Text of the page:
On the backside is a huge difference when you realize: the pair of stitchlines that hold the cuff to the fender also have 'brother' stitches that return in the direction of the main line. Again they run off the edges of the cuff on the other side. They are ALWAYS 5 straight stitches on the left, and 8 stitches on the right side nearest the welted seam. OK, I have seen just a couple that had one more stitch on that right side. Punched with an awl by hand, sewn and tied off by hand.
Both eras had crossdraws. That's significant because it's the position of the cuff that defines the belt tunnel but on a crossdraw -- one could wear it as a straight up and down strong draw if one wanted but it wouldn't conceal -- and the Brill design was first and foremost, a concealment design for the Texas Rangers. To do that the fold was changed from an angled, positive caster setup (grip ahead of the front sight) to a right angle. But the Brill's cuff was not EVER moved; as if it were needed there at the frame of the pistol. Instead the fold of the holster was changed; either to the right angle as mentioned or even shifted upwards substantially to let the wider belt into the tunnel. And to make this arrangement work with a holster that was now up and down but the cuff was angled, a crossdraw Brill has either a bit of strong lace (as above) or, more commonly, an 'X' of hand sewing that became the support for that 'end' of the belt's width.
A very large difference is the number of welts. Early Brills, as mentioned, have just the one, very thick welt inside the main seam. Late Brills had two (see below) and even three welts (see above)! And so at the muzzle was a fourth! Looking below, the main stack is a Brill with just two welts, dropping to a single thickness; then two more welts stacked on top of it.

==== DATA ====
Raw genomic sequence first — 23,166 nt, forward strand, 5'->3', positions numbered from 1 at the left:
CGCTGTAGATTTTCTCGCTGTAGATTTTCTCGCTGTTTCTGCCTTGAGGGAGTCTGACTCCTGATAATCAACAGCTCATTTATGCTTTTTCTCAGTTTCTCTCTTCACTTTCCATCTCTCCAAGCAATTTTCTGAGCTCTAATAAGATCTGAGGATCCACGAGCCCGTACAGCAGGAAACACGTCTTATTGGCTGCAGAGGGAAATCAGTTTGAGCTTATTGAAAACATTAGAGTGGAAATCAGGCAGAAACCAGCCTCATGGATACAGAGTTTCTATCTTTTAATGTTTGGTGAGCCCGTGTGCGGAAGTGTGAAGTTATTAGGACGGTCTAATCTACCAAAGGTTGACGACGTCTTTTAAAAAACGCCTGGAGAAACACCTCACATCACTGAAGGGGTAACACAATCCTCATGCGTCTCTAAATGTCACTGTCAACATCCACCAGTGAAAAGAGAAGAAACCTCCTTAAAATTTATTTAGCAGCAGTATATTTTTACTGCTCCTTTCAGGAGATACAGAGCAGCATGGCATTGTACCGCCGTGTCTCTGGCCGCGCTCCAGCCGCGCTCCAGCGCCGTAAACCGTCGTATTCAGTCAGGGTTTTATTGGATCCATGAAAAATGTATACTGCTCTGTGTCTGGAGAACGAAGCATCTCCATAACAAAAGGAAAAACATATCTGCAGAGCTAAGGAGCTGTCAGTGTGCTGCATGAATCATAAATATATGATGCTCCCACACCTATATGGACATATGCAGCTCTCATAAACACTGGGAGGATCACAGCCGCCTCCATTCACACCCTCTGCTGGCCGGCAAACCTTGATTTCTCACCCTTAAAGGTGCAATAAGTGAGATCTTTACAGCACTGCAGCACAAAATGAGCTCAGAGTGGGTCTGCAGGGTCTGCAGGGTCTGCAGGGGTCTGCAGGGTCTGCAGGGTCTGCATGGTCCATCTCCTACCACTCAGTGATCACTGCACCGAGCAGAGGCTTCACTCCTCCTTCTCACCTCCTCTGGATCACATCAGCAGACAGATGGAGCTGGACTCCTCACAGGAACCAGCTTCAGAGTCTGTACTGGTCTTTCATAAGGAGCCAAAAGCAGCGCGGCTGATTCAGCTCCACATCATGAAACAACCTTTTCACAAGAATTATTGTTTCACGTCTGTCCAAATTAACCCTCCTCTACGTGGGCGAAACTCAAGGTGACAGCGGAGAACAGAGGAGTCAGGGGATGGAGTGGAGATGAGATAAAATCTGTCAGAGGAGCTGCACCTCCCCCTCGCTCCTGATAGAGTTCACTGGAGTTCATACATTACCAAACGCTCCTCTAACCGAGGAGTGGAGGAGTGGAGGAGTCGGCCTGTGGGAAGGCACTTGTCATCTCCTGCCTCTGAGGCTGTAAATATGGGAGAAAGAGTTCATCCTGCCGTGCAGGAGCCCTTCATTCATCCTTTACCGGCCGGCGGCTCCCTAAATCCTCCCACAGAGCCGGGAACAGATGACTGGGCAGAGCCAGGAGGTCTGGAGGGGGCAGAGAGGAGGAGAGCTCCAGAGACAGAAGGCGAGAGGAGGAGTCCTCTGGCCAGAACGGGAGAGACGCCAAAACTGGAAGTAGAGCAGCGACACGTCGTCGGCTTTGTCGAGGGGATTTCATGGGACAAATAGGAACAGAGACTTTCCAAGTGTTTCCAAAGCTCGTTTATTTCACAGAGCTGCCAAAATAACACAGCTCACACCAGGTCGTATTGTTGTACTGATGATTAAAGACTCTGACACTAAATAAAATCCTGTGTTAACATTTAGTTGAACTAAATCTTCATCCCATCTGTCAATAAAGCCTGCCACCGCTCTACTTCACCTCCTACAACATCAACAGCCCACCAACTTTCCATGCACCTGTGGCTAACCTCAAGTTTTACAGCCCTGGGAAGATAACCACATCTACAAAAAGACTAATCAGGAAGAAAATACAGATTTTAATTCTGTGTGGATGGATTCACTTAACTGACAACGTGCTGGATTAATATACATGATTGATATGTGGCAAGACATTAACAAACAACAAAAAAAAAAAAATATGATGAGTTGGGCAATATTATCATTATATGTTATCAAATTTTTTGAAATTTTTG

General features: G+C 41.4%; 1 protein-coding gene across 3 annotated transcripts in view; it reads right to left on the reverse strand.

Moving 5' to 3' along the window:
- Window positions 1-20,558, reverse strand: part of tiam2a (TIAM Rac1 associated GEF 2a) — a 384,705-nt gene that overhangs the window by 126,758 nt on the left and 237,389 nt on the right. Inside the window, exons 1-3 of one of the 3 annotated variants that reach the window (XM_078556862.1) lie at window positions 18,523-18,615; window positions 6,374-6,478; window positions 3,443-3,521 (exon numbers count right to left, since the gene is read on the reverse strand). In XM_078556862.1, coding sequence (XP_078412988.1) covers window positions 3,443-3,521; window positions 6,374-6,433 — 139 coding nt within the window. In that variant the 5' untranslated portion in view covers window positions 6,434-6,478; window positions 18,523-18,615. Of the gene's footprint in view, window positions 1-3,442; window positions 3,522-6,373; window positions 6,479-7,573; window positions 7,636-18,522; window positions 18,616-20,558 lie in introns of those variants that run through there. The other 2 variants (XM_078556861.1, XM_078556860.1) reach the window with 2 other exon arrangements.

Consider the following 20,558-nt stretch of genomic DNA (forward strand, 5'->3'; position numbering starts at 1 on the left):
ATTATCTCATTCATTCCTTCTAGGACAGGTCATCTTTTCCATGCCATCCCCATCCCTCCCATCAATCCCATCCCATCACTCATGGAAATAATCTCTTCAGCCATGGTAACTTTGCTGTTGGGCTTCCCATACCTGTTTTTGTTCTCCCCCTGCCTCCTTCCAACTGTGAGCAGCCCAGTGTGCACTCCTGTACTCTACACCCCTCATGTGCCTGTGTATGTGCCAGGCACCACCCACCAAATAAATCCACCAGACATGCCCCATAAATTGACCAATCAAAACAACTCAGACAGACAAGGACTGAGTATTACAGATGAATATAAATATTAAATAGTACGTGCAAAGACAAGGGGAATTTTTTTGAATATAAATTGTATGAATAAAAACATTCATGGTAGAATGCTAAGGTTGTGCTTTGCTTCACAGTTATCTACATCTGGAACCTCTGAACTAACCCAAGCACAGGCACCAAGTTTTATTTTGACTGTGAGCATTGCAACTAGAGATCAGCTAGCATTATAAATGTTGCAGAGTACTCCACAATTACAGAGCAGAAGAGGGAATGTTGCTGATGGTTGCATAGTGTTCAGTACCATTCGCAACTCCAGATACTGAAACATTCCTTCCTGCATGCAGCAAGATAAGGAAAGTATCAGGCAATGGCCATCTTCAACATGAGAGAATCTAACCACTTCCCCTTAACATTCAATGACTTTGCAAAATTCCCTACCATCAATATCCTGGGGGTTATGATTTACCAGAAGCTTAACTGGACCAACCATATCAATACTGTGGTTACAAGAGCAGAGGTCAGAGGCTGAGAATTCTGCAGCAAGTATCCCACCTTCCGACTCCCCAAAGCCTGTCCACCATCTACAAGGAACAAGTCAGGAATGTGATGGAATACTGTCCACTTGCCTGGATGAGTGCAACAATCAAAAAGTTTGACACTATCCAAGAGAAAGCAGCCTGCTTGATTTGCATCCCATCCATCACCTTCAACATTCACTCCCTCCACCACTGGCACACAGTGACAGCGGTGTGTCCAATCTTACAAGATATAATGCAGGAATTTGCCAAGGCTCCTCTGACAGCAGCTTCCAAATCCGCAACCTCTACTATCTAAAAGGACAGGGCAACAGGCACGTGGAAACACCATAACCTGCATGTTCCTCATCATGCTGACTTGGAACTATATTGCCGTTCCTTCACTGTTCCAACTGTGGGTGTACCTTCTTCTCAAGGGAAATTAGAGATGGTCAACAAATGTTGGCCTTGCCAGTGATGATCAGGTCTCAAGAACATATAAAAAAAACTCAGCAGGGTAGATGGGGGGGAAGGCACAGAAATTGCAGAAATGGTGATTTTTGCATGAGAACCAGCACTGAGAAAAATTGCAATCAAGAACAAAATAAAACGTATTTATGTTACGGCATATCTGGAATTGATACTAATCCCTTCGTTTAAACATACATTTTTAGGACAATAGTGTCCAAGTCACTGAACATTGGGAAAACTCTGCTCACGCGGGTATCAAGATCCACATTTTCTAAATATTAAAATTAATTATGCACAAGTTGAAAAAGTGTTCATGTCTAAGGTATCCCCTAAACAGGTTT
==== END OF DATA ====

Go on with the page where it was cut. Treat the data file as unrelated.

N.J. alone created this complex, layered structure of welts as they approached the muzzle of the holster, surely to make space for the muzzle of the pistol that he expected to lay flat against its wearer. On the evidence Brills were not wetted and shaped, and the brown ones not colored, either; so they were sold 'in the white' so to speak.
They also were NEVER made in plain except by his copiers; which may not be a fair characterization because it wasn't Brill's design but rather was created for Ranger captain Hughes to be made almost as an 'issue' holster by many TX makers that encircle its headquarters in Austin. There were dozens of these and that'll make up another post in the future
N.J. had his own carving style that is distinct from Charles Kluge's early style but still they shared the tiny basket stamp in their curious (because from Myres onwards it was never done) little imprints in a parallel vs angled pattern. The parallel version is very difficult to keep aligned! Notice the imprint of the mag button; now notice this next one has not only a hole (uncommon) for the mag button . . .
. . . but is amongst the rarest Brills: look carefully, it's open muzzle!